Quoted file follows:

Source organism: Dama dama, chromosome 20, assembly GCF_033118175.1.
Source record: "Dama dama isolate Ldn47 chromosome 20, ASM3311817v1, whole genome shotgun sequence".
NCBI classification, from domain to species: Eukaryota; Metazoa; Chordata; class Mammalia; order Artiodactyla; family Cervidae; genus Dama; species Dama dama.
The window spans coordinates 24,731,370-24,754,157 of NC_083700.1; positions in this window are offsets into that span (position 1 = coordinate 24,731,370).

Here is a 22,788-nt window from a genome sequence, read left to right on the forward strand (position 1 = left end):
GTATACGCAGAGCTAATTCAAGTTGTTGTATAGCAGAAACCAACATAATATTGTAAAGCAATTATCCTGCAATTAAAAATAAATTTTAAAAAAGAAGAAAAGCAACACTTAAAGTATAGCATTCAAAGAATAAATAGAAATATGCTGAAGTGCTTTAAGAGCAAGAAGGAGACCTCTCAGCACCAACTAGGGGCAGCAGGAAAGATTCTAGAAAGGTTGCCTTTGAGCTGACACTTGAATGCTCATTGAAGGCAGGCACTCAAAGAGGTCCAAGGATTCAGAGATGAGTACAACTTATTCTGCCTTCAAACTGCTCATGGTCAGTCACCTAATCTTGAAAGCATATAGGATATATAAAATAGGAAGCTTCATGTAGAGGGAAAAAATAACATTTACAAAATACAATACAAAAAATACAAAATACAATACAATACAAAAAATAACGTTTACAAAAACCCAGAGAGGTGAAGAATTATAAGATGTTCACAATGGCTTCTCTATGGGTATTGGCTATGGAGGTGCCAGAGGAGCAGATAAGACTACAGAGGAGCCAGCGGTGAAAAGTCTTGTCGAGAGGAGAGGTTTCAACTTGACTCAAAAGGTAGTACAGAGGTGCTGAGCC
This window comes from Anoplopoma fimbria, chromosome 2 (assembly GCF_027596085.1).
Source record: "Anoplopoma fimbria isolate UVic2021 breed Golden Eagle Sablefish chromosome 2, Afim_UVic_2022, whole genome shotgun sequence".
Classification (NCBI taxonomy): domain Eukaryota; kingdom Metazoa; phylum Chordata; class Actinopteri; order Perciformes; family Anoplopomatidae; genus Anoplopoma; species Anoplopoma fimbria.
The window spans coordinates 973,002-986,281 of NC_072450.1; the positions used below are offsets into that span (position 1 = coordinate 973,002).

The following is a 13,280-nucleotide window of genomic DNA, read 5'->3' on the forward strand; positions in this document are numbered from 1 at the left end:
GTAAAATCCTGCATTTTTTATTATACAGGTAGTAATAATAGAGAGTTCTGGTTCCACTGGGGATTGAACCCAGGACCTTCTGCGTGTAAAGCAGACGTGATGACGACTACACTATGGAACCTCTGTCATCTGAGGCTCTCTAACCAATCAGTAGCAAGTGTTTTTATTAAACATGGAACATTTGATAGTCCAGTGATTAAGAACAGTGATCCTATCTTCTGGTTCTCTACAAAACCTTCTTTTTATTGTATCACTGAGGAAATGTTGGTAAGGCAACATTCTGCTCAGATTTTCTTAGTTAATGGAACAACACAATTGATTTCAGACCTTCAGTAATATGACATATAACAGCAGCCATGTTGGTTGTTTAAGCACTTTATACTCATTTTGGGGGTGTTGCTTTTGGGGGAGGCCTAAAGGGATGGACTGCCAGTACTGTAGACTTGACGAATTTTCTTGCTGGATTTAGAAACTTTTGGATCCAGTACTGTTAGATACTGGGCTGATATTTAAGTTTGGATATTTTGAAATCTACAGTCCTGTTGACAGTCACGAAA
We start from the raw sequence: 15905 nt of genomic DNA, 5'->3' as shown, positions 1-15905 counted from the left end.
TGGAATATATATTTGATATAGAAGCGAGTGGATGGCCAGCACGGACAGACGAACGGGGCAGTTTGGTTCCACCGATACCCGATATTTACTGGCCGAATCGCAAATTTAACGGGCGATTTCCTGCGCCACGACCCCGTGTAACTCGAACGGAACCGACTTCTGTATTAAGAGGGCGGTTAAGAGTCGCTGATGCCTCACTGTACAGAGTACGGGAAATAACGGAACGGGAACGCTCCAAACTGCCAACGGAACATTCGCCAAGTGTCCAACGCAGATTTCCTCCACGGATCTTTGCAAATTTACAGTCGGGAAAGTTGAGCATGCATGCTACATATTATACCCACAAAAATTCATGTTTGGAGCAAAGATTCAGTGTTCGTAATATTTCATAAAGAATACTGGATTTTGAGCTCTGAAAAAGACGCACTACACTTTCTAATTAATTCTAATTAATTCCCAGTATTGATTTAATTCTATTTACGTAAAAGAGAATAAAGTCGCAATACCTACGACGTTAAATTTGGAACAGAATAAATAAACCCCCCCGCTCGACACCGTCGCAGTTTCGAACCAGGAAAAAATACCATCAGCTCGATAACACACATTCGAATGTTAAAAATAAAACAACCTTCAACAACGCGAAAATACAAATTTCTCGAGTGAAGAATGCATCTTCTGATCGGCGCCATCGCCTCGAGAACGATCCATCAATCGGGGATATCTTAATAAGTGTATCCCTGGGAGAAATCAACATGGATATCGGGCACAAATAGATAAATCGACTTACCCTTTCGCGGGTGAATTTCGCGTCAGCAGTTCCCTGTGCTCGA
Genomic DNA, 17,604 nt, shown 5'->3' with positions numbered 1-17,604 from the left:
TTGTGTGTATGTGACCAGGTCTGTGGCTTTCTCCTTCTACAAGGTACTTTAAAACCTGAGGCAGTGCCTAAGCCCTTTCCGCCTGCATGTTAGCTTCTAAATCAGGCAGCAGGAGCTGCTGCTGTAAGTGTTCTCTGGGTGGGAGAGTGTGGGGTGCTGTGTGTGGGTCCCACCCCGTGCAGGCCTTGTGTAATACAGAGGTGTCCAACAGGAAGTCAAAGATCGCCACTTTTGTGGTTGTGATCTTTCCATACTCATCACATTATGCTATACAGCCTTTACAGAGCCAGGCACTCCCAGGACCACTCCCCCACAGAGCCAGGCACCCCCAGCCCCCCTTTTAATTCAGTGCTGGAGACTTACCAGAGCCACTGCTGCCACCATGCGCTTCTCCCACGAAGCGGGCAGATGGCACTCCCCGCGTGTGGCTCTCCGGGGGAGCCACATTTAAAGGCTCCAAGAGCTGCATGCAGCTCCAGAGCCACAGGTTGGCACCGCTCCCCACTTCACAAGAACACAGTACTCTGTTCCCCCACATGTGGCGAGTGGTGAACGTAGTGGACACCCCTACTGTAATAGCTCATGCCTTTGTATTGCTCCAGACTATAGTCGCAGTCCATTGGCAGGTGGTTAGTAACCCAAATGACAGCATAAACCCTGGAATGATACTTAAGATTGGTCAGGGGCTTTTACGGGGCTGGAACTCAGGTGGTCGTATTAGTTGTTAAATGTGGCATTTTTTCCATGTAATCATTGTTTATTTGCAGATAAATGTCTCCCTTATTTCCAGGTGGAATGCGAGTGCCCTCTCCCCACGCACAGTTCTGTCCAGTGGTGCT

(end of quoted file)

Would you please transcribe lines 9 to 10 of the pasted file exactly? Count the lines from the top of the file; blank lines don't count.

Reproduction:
Classification (NCBI taxonomy): domain Eukaryota; kingdom Metazoa; phylum Chordata; class Actinopteri; order Perciformes; family Anoplopomatidae; genus Anoplopoma; species Anoplopoma fimbria.
The window spans coordinates 973,002-986,281 of NC_072450.1; the positions used below are offsets into that span (position 1 = coordinate 973,002).